Shipping associations have warned shipping companies that if they deploy private security guards on vessels sailing through areas considered dangerous, they should be wary of responding on force to attacks from state-sponsored military groups.
The industry advisory said ships that switched off their AIS tracking transponders to avoid detection could also complicate rescue efforts if they ran into trouble.
The commercial shipping industry contributed significantly to the end of the piracy epidemic off Somalia in the period 2008-2012 by putting armed security guards on board. Although well-organized, the pirates were not strong militarily, and were not used to or able to cope with people firing back from ships they planned to kidnap.
However, a similar tactic might be less wise against attacks from Houthi militia, shippers have been advised, as (a) the attackers are militarily more sophisticated and (b) such a response could lead to an escalation of the situation in the region as a whole.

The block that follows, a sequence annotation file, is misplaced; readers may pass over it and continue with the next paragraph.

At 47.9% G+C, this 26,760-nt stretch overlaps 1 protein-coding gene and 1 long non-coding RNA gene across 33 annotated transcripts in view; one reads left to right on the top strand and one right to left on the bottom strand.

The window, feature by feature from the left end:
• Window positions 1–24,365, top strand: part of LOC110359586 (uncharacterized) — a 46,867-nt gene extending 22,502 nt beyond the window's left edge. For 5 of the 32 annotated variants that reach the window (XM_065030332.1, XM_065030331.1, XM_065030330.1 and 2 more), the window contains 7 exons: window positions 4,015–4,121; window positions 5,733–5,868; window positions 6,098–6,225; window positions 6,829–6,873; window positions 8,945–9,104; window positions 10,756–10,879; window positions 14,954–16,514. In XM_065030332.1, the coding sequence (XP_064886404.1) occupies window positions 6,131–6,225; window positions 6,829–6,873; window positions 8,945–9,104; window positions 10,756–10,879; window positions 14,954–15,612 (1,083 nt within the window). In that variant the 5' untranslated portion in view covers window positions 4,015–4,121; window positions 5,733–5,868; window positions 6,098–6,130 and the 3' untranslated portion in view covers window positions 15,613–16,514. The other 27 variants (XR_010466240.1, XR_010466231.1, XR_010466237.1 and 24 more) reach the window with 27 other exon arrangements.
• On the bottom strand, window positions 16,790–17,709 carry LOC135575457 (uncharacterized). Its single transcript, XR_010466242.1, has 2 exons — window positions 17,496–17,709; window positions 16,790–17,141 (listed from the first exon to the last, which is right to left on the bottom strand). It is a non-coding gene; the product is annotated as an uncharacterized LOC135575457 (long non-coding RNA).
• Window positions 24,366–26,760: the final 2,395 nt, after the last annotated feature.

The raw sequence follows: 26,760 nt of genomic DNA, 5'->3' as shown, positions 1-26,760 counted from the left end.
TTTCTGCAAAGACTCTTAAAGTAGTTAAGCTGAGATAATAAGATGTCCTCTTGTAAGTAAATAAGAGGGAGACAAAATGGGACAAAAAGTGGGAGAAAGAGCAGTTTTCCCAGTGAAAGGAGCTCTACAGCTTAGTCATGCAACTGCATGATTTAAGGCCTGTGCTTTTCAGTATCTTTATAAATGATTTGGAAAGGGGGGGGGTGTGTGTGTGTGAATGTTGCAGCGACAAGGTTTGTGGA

In an advisory issued on Friday by the shipping industry’s leading associations, companies were urged to “complete a thorough risk assessment when considering the use of armed guards. Caution should be taken when managing their employment and rules of engagement should consider the risk of escalation”.
Maritime security company Ambrey said last week that there had been an “exchange of fire” between armed guards onboard a vessel and armed assailants who that was attacked by a speedboat with armed assailants.
The Marshall Islands shipping registry said in a separate note on Thursday that vessels were advised “reassess rules for the use of force with their private maritime security company”, adding that “a clear distinction should be made between suspected attackers with small arms and military forces with more advanced weaponry”.
The Marshall Islands said that engagement with military forces was not advised.